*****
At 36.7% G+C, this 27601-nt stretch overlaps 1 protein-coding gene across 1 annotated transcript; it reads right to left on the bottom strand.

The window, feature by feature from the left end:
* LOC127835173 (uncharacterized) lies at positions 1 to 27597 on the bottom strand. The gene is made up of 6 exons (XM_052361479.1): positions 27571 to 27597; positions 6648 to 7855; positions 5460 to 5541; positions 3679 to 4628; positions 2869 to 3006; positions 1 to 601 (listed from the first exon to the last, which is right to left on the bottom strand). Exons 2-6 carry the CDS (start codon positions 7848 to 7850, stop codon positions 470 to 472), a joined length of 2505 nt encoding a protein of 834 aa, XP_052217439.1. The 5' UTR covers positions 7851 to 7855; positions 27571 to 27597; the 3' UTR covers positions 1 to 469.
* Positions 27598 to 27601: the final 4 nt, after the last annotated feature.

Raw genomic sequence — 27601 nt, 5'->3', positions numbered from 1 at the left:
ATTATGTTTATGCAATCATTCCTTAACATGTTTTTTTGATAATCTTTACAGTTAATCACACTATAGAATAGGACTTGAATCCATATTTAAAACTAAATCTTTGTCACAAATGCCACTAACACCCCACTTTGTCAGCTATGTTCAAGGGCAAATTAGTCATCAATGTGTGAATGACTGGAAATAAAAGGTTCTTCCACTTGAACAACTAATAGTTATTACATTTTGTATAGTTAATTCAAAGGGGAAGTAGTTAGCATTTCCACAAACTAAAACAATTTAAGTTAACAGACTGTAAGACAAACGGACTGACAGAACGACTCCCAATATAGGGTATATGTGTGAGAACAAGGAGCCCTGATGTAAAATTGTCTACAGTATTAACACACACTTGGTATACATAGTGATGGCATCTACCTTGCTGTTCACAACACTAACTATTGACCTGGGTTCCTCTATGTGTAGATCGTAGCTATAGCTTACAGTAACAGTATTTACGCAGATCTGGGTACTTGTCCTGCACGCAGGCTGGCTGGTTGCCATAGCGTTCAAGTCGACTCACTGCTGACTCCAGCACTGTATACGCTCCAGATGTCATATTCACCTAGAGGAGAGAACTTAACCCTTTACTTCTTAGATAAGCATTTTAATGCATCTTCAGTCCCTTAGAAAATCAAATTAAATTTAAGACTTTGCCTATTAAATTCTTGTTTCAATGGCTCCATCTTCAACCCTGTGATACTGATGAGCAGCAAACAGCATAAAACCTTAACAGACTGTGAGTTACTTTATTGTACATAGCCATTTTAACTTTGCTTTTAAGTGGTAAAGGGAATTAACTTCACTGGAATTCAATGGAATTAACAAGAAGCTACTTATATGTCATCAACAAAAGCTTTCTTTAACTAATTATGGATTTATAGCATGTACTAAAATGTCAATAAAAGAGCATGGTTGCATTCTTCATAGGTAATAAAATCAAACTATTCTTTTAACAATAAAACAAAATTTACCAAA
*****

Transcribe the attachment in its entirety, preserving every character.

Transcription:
At 36.7% G+C, this 27601-nt stretch overlaps 1 protein-coding gene across 1 annotated transcript; it reads right to left on the bottom strand.

The window, feature by feature from the left end:
* LOC127835173 (uncharacterized) lies at positions 1 to 27597 on the bottom strand. The gene is made up of 6 exons (XM_052361479.1): positions 27571 to 27597; positions 6648 to 7855; positions 5460 to 5541; positions 3679 to 4628; positions 2869 to 3006; positions 1 to 601 (listed from the first exon to the last, which is right to left on the bottom strand). Exons 2-6 carry the CDS (start codon positions 7848 to 7850, stop codon positions 470 to 472), a joined length of 2505 nt encoding a protein of 834 aa, XP_052217439.1. The 5' UTR covers positions 7851 to 7855; positions 27571 to 27597; the 3' UTR covers positions 1 to 469.
* Positions 27598 to 27601: the final 4 nt, after the last annotated feature.

Raw genomic sequence — 27601 nt, 5'->3', positions numbered from 1 at the left:
ATTATGTTTATGCAATCATTCCTTAACATGTTTTTTTGATAATCTTTACAGTTAATCACACTATAGAATAGGACTTGAATCCATATTTAAAACTAAATCTTTGTCACAAATGCCACTAACACCCCACTTTGTCAGCTATGTTCAAGGGCAAATTAGTCATCAATGTGTGAATGACTGGAAATAAAAGGTTCTTCCACTTGAACAACTAATAGTTATTACATTTTGTATAGTTAATTCAAAGGGGAAGTAGTTAGCATTTCCACAAACTAAAACAATTTAAGTTAACAGACTGTAAGACAAACGGACTGACAGAACGACTCCCAATATAGGGTATATGTGTGAGAACAAGGAGCCCTGATGTAAAATTGTCTACAGTATTAACACACACTTGGTATACATAGTGATGGCATCTACCTTGCTGTTCACAACACTAACTATTGACCTGGGTTCCTCTATGTGTAGATCGTAGCTATAGCTTACAGTAACAGTATTTACGCAGATCTGGGTACTTGTCCTGCACGCAGGCTGGCTGGTTGCCATAGCGTTCAAGTCGACTCACTGCTGACTCCAGCACTGTATACGCTCCAGATGTCATATTCACCTAGAGGAGAGAACTTAACCCTTTACTTCTTAGATAAGCATTTTAATGCATCTTCAGTCCCTTAGAAAATCAAATTAAATTTAAGACTTTGCCTATTAAATTCTTGTTTCAATGGCTCCATCTTCAACCCTGTGATACTGATGAGCAGCAAACAGCATAAAACCTTAACAGACTGTGAGTTACTTTATTGTACATAGCCATTTTAACTTTGCTTTTAAGTGGTAAAGGGAATTAACTTCACTGGAATTCAATGGAATTAACAAGAAGCTACTTATATGTCATCAACAAAAGCTTTCTTTAACTAATTATGGATTTATAGCATGTACTAAAATGTCAATAAAAGAGCATGGTTGCATTCTTCATAGGTAATAAAATCAAACTATTCTTTTAACAATAAAACAAAATTTACCAAA